No day at the beach for web services standards
Innoq was kind enough to draw up this nifty map of today’s extant Web Services standards.
This of course was throwing a proverbial softball to WS-* standards cynics like our friends over at MuleSource.
Oh the complexity! So confusing! So hard to learn! What where they thinking???
Standards weenies are an easy target. They’re anal retentive, they spend 5x more time in committees than developing software and more than infrequently, they generate an impractical standard (CORBA anyone?).
But I think the kvetching over the WS-* complexity is pretty overblown. What struck me looking at Innoq’s diagram is how similar it is to the Java class library (or any other major language’s class library for that matter).
There are major categories and sub categories, commonly used categories and more esoteric ones. While Java gets its own share of abuse for complexity, it hasn’t hindered its adoption. In fact Java is an indisputably successful language in terms of adoption. And learning all of the Java libraries is much more extensive than all of the WS-* standards.
My first point is in both cases, you don’t have to learn all the inner workings of either standard to make good use of it. You either:
1) Learn and choose to leverage only the most useful bits of the standard that are relevant for your project. For example, most every Java EE developer has utilized the standard’s messaging, JDBC connectivity, servlet engine and garbage collection. Most everyone skips the container based persistence model. Same thing with WS-*. I think most enterprisey folks would say WSDL is pretty useful and BPEL and WS-RM are getting a lot of pickup. But that doesn’t mean you have to use the other 20. Or you:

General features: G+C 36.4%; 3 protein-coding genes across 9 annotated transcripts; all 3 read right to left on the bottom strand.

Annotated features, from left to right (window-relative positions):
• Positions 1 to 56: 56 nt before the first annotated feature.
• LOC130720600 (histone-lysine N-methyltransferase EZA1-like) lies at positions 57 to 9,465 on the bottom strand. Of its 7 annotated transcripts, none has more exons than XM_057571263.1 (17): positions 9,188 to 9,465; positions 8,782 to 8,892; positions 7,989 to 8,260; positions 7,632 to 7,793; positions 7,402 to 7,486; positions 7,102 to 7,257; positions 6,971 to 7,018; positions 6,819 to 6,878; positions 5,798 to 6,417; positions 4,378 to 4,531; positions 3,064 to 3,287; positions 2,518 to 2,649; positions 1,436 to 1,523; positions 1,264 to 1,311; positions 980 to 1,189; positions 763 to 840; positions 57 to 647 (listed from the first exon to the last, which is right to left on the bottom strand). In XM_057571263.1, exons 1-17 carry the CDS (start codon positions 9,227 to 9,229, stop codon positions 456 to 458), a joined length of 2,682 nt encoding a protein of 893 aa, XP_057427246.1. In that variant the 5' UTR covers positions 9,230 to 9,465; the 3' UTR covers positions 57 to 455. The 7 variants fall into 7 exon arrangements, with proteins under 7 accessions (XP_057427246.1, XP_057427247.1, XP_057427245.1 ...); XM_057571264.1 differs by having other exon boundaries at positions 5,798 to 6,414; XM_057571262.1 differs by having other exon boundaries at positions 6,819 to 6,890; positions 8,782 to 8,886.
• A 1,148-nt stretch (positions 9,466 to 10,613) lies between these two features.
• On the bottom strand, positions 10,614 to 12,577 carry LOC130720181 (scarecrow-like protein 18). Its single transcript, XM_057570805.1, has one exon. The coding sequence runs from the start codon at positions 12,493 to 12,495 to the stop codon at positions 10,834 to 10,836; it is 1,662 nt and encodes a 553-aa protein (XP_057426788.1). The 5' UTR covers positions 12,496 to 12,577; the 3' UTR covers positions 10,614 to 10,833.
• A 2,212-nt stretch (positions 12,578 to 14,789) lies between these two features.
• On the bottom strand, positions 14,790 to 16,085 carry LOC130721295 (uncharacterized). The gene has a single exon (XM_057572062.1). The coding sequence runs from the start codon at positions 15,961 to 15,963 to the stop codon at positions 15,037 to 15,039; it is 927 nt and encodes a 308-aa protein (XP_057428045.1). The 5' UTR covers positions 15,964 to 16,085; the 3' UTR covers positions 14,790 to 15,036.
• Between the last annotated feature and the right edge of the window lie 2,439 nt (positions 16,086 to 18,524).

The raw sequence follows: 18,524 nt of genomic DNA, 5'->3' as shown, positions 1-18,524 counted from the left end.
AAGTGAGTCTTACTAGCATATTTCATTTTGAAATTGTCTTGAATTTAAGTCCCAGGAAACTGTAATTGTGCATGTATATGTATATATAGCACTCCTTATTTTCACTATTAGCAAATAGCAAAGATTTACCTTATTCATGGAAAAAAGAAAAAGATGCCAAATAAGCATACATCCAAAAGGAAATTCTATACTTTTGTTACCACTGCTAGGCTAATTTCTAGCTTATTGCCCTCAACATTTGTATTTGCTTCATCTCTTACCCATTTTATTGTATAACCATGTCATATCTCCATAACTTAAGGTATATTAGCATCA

2) Utilize some combination of tools and platforms that hide the complexity of the underlying standards. For Java or C#, these are abundant, from app servers of all shapes and sizes to IDE’s to model-driven code generators. For XML and the WS-* stack, it’s still early days, but we’re starting to see tools and runtimes emerge. Sure they’re incomplete, slow and often difficult to use, but does anyone remember Java circa 1997?
My other point is that this evolution of the WS-* stack further reinforces a trend that’s already apparent to some: XML is the platform. Those of you who already read or write about the “programmable web” are probably saying “duh” right now, but I think that’s still a small minority of the tech community. I had a rather extensive discussion on this with my fellow Enterprise Irregulars and I heard back a variety of suppositions like “EC2 is the next major platform” or “Apex could be the next platform.” Nein. XML is the platform. Say it to yourself, think about it, sleep on it and be born again.
When XML fully realizes its potential as the next major platform, it's going to have a much greater impact than what most people anticipate today.
[Platforms], [XML], [WS-*]